The episode comes naturally to mind now that we have the pleasure of welcoming Odysseus Elytis, the Greek writer who in his youth made his name with the collection The Concert of Hyacinths, in which he calls to his beloved: “Take with you the light of hyacinths and baptize it in the wellspring of day” and assures her that “when you glitter in the sun that on you glides waterdrops, and deathless hyacinths, and silences, I proclaim you the only reality.”

But there is a more immediate reason today to think of the chivalrous gesture in the inhospitable sleet of the airport. The hyacinths Seferis gave us were not at all like those we are accustomed to see. And, freshly picked as they were, they became symbols not only of the climatic difference between the giver’s sunny south and our snowy north. If Odysseus Elytis, the author of The Concert of Hyacinths, had wished to use that flower as one of the analogies between environment and perception that are an essential part of his cultural outlook, he could have said that our potplants are a west-European rationalization of something which in his country grows wild, thereby acquiring its everlasting beauty. To this beauty he has devoted most of what he has written, and a recurrent theme is the prevalent west-European misconception of all that goes to make up the distinctive world of ideas whose legitimate heir he is.

He has arrived at his critical view of our all too rationalistic picture of Greece, which he traces back to the Renaissance’s ideal of antiquity, by his own familiarity with western Europe’s poetry, art and way of thinking. It may seem like a paradox – one which he himself has pointed out-that it was this western Europe, branded by him for its sterile rationalism, which gave Elytis the impulse that all at once set free his own writing: surrealism, which cannot be said to exaggerate reason.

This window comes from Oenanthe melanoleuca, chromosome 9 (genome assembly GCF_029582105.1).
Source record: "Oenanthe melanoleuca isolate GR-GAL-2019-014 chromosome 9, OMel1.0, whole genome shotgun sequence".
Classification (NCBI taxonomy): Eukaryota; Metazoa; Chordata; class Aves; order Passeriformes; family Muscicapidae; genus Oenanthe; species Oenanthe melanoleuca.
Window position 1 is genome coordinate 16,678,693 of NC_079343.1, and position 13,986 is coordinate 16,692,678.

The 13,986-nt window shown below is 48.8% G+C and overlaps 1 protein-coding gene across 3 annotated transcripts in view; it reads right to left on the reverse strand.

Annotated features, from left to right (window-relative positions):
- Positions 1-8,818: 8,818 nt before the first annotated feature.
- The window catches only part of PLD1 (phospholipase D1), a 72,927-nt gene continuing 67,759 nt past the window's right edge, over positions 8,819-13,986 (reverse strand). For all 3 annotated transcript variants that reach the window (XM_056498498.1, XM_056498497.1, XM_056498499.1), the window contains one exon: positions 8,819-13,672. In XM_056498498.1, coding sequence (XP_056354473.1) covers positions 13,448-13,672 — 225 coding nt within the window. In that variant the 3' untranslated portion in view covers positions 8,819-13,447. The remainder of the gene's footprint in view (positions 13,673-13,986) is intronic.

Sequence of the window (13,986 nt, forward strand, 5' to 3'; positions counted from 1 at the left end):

The paradox is, if not apparent, at any rate not entirely unusual. Like a rebellious pulse of exuberant life surrealism broke through the hardened arteries of calcified forms. Outside France too poetry was dominated by a school which called itself “Les Parnassiens” but which never reached even the foot of Parnassus, if we share Elytis’s view of what Greece has been and still is. But also on the Greek Parnassus of that time sat the same connoisseurs of degeneration who, in ornate words, declared their pessimistic conviction that nothing in this world was worth anything except their ability to express perfectly this very thought. If such an atmosphere is to be called captivating, surrealism came as a liberation, a religious revival, even if the sign of the saved here and there was a mere speaking with tongues.

But much of the best that happens when an art form is rejuvenated is not the result of a definite program but the fruit of an unforeseen cross. For Greek poetry the contact with surrealism meant a flowering which allows us to call the last fifty years Hellas’s second highwater mark. In none of the numerous important poets who have created this age of greatness can we see more clearly than in Elytis what this vigorous cross signified: the exciting meeting between epoch-making modernism and inherited myth.

A cursory presentation of a poet hard to understand should, then, first establish his relationship to these two components – surrealism and myth. The task is not as easy as it looks. We have his own word for it: “I considered surrealism,” he says on the one hand, “as the last available oxygen in a dying world, dying, at least, in Europe.” On the other hand he states definitely: “I never was a disciple of the surrealist school.” Nor was he. Elytis will have nothing to do with its fundamental poetry, the automatic writing with its unchecked torrent of chance associations. His explorations in poetry’s means of expression lead him to surrealism’s antipodes. Even if its violent display of unproven combinations released his own writing, he is a man of strict form, the master of deliberate creation.